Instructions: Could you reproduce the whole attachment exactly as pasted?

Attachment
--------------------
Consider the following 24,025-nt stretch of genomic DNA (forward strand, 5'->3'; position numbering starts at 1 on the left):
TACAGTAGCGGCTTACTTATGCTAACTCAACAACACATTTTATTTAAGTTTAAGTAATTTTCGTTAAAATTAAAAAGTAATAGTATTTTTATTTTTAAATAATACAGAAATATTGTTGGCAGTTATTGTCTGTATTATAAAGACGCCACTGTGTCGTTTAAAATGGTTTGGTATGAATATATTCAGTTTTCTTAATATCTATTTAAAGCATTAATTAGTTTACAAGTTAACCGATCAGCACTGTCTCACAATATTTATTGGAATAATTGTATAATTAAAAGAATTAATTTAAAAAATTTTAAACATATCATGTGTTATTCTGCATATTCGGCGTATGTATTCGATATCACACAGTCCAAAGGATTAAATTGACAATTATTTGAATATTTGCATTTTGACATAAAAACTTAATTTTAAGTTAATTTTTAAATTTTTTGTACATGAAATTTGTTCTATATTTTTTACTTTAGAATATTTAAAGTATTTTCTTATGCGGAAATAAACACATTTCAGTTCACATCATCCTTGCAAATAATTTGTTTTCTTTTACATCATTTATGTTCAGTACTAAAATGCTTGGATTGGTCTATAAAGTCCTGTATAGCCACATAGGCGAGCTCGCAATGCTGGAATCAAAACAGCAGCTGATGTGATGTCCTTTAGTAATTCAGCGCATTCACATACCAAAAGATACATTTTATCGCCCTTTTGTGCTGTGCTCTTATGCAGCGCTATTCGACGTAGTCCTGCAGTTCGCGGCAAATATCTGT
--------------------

Consider the following 24,025-nt stretch of genomic DNA (forward strand, 5'->3'; position numbering starts at 1 on the left):
TACAGTAGCGGCTTACTTATGCTAACTCAACAACACATTTTATTTAAGTTTAAGTAATTTTCGTTAAAATTAAAAAGTAATAGTATTTTTATTTTTAAATAATACAGAAATATTGTTGGCAGTTATTGTCTGTATTATAAAGACGCCACTGTGTCGTTTAAAATGGTTTGGTATGAATATATTCAGTTTTCTTAATATCTATTTAAAGCATTAATTAGTTTACAAGTTAACCGATCAGCACTGTCTCACAATATTTATTGGAATAATTGTATAATTAAAAGAATTAATTTAAAAAATTTTAAACATATCATGTGTTATTCTGCATATTCGGCGTATGTATTCGATATCACACAGTCCAAAGGATTAAATTGACAATTATTTGAATATTTGCATTTTGACATAAAAACTTAATTTTAAGTTAATTTTTAAATTTTTTGTACATGAAATTTGTTCTATATTTTTTACTTTAGAATATTTAAAGTATTTTCTTATGCGGAAATAAACACATTTCAGTTCACATCATCCTTGCAAATAATTTGTTTTCTTTTACATCATTTATGTTCAGTACTAAAATGCTTGGATTGGTCTATAAAGTCCTGTATAGCCACATAGGCGAGCTCGCAATGCTGGAATCAAAACAGCAGCTGATGTGATGTCCTTTAGTAATTCAGCGCATTCACATACCAAAAGATACATTTTATCGCCCTTTTGTGCTGTGCTCTTATGCAGCGCTATTCGACGTAGTCCTGCAGTTCGCGGCAAATATCTGT